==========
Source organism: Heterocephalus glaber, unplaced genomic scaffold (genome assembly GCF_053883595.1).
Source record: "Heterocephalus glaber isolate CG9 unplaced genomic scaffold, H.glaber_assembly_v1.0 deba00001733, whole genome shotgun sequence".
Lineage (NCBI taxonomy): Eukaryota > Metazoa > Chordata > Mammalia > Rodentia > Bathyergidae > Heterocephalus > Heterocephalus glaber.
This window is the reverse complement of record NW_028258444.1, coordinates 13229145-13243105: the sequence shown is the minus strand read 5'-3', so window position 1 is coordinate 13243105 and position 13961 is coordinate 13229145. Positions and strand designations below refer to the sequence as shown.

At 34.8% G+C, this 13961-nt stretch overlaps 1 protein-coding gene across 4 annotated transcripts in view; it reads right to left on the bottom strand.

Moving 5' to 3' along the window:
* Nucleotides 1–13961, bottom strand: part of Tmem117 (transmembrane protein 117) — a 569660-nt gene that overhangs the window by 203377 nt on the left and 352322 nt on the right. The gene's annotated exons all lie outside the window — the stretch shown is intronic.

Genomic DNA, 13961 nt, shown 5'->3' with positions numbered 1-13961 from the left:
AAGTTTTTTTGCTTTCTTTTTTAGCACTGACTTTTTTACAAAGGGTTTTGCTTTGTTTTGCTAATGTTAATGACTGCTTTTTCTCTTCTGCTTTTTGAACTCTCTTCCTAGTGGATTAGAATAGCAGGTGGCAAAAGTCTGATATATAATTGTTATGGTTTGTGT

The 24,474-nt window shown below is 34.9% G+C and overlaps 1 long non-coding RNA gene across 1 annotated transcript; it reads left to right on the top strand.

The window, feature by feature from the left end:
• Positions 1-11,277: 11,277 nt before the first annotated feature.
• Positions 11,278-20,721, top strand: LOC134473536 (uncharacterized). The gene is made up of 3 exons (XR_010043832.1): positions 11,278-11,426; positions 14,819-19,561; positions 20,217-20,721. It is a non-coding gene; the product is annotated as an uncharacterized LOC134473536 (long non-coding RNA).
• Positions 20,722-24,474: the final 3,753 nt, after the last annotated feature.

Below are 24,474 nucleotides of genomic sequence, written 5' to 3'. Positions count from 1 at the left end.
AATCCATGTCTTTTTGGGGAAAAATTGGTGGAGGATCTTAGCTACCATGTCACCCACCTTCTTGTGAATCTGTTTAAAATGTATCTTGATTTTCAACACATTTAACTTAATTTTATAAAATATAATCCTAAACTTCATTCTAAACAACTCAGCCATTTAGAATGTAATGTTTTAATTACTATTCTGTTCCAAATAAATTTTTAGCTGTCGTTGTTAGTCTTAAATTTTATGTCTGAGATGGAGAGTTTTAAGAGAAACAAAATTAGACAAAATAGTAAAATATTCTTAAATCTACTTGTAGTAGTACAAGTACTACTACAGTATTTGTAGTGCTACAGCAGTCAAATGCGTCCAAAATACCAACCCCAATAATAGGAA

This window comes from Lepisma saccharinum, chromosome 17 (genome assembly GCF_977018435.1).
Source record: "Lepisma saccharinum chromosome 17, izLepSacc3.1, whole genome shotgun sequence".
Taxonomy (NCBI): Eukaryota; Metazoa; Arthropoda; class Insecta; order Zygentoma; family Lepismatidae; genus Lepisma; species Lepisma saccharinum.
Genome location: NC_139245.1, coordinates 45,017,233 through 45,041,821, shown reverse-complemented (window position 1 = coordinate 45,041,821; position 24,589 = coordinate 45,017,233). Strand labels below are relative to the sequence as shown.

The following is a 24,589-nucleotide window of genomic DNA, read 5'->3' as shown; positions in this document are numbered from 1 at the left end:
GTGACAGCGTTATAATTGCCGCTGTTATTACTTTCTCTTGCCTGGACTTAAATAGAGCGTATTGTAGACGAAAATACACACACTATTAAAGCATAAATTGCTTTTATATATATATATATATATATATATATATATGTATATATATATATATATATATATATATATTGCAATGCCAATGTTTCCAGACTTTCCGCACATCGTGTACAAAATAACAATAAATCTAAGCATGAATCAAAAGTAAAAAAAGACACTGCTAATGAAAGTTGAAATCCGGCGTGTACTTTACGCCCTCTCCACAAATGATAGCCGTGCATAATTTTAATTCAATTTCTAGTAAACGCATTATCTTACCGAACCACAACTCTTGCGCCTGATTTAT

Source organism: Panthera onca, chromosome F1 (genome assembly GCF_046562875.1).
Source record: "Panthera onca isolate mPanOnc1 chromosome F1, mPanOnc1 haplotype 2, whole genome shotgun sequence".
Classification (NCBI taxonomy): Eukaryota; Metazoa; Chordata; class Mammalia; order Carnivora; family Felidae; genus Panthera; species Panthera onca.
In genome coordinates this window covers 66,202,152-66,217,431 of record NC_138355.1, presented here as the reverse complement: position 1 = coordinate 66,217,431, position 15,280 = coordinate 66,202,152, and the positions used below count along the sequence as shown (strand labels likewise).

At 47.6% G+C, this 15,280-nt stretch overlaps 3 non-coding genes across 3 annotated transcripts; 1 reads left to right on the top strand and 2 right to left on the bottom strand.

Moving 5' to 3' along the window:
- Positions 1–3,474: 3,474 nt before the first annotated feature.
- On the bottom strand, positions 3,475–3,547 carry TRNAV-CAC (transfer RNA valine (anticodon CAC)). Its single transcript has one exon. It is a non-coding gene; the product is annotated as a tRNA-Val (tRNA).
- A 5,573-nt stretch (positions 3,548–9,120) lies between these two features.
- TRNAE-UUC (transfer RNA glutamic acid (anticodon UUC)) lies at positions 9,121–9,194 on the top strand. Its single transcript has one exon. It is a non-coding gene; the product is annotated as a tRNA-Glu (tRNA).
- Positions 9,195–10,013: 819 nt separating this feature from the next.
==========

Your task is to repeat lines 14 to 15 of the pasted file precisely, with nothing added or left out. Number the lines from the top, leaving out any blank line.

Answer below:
• Positions 20,722-24,474: the final 3,753 nt, after the last annotated feature.

Below are 24,474 nucleotides of genomic sequence, written 5' to 3'. Positions count from 1 at the left end.